Tutorial: fmt_regression

Daniel D. Sjoberg

Last Updated: November 29, 2018

Introduction

This vignette will walk a reader through the fmt_regression() function, and the various functions available to modify and make additions to an existing formatted regression table. fmt_regression() uses broom::tidy() to perform the initial model formatting, and can accommodate many different model types (e.g. lm(), glm(), coxph(), survreg() and more).

To start, a quick note on the magrittr package’s pipe function, %>%. By default the pipe operator puts whatever is on the left hand side of %>% into the first argument of the function on the right hand side. The pipe function can be used to make the code relating to fmt_regression() easier to use, but it is not required. Here are a few examples of how %>% translates into typical R notation.

x %>% f() is equivalent to f(x)
x %>% f(y) is equivalent to f(x, y)
y %>% f(x, .) is equivalent to f(x, y)
z %>% f(x, y, arg = .) is equivalent to f(x, y, arg = z)

Basic Usage

We will use the trial data set throughout this example. This set contains data from 200 patients randomized to a new adjuvant treatment or placebo. The outcome is a binary tumor response. Each variable in the data frame has been assigned an attribute label (i.e. attr(trial$trt, "label") == "Treatment Randomization")

trt      Treatment Randomization
age      Age, yrs
marker   Marker Level, ng/mL
stage    T Stage
grade    Grade
response Tumor Response

The default output from fmt_regression() is meant to be publication ready. Let’s start by creating a regression model table from the trial data set included in the gtsummary package. We will predict tumor response using age, stage, and grade using a logistic regression model.

# build logistic regression model
m1 = glm(response ~ age + stage + grade, trial, family = binomial(link = "logit"))

# format results into data frame
fmt_regression(m1, exponentiate = TRUE)
N = 183 OR 95% CI p-value
Age, yrs 1.00 0.98, 1.02 0.9
T Stage
T1 Ref.
T2 1.49 0.64, 3.49 0.4
T3 0.65 0.26, 1.58 0.3
T4 0.51 0.22, 1.14 0.10
Grade
I Ref.
II 0.55 0.25, 1.19 0.13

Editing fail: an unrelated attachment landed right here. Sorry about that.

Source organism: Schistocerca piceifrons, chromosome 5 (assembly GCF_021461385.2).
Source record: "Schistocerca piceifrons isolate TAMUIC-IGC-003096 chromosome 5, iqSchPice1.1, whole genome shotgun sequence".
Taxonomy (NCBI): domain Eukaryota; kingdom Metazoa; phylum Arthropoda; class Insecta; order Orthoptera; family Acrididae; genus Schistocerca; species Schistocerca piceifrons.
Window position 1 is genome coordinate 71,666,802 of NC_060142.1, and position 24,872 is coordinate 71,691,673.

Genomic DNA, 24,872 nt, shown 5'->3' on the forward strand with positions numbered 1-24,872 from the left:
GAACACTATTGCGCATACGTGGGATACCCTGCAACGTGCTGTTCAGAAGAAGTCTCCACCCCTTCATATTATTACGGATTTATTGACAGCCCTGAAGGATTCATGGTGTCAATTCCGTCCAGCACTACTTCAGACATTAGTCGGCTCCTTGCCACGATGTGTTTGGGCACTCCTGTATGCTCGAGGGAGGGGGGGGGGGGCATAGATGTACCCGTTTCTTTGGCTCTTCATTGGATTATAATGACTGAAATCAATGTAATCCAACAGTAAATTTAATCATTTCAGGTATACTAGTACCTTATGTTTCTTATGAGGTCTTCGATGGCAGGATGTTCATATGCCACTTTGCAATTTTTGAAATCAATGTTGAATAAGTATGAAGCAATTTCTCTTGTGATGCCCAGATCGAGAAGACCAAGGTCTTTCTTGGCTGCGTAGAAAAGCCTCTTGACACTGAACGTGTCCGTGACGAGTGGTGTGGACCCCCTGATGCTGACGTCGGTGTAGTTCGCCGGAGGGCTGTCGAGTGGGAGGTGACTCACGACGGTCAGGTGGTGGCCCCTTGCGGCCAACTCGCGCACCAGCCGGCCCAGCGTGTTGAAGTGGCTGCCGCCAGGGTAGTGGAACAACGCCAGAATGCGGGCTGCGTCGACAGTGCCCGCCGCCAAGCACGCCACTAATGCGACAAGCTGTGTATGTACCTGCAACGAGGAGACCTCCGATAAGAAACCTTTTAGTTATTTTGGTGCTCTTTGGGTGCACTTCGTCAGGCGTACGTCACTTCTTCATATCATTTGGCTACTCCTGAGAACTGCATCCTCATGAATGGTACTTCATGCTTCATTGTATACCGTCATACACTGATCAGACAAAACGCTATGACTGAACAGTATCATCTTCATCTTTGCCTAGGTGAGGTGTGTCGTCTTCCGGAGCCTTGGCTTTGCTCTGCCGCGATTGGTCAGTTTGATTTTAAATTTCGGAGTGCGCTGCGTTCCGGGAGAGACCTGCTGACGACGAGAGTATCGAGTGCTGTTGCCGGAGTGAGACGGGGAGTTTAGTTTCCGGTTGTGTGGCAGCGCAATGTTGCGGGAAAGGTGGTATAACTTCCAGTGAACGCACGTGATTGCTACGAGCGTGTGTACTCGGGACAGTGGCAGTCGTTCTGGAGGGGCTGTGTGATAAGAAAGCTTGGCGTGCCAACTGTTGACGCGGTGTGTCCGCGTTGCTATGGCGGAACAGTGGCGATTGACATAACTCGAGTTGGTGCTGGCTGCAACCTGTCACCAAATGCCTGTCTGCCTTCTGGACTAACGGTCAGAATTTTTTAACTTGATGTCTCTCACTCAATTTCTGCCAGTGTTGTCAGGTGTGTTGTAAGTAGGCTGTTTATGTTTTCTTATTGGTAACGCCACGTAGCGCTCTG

III 0.79 0.38, 1.64 0.5

Because the variables in the data set were labeled, the labels were carried through into the model regression results table. (Had the data not been labeled, the default is to display the variable name.) The model was recognized as logistic regression with coefficients exponentiated, so the header displayed “OR” for odds ratio. The correct reference group has also been added to the table.

Imagine you are not interested in the individual p-values for the stage and grade levels. You can use the add_global() function to add a global p-value for each. The add_global() function is a wrapper for cars::Anova(), which calculates LRT and Wald test statistics (a few other methods are also available depending on the type of model). The p-value presented is the default from cars::Anova() for your type of model. You can pass arguments to this function via add_global() to change the defaults.

# format results into data frame with global p-values
fmt_regression(m1, exponentiate = TRUE) %>% 
  add_global()
N = 183 OR 95% CI p-value
Age, yrs 1.00 0.98, 1.02 0.9
T Stage 0.057
T1 Ref.
T2 1.49 0.64, 3.49
T3 0.65 0.26, 1.58
T4 0.51 0.22, 1.14
Grade 0.3
I Ref.
II 0.55 0.25, 1.19
III 0.79 0.38, 1.64

Format Model Results

There are formatting options available, such as bolding and italicizing rows. In the example below, variable labels are bolded, and the levels of categorical levels are italicized.

# format results into data frame with global p-values
fmt_regression(m1, exponentiate = TRUE) %>% 
  bold_labels() %>% 
  italicize_levels()
N = 183 OR 95% CI p-value
Age, yrs 1.00 0.98, 1.02 0.9
T Stage
T1 Ref.
T2 1.49 0.64, 3.49 0.4
T3 0.65 0.26, 1.58 0.3
T4 0.51 0.22, 1.14 0.10
Grade
I Ref.
II 0.55 0.25, 1.19 0.13
III 0.79 0.38, 1.64 0.5

The fmt_regression() has default methods for rounding p-values and model coefficients. The default p-value formatting function is fmt_pvalue() and fmt_beta() for the coefficients. In the example below, the large large p-values were rounded to 1 decimal place rather than 2.

# format results into data frame with global p-values
fmt_regression(
  m1, 
  exponentiate = TRUE, 
  pvalue_fun = function(x) fmt_pvalue(x, digits = 2)
) 
N = 183 OR 95% CI p-value
Age, yrs 1.00 0.98, 1.02 0.89
T Stage
T1 Ref.
T2 1.49 0.64, 3.49 0.35
T3 0.65 0.26, 1.58 0.35
T4 0.51 0.22, 1.14 0.10
Grade
I Ref.
II 0.55 0.25, 1.19 0.13
III 0.79 0.38, 1.64 0.52

Modify Header

The results of the regression model are stored in a data frame with named columns–label, est, ci, and pvalue. The header rows can be modified with the modify_header() function by referencing these columns.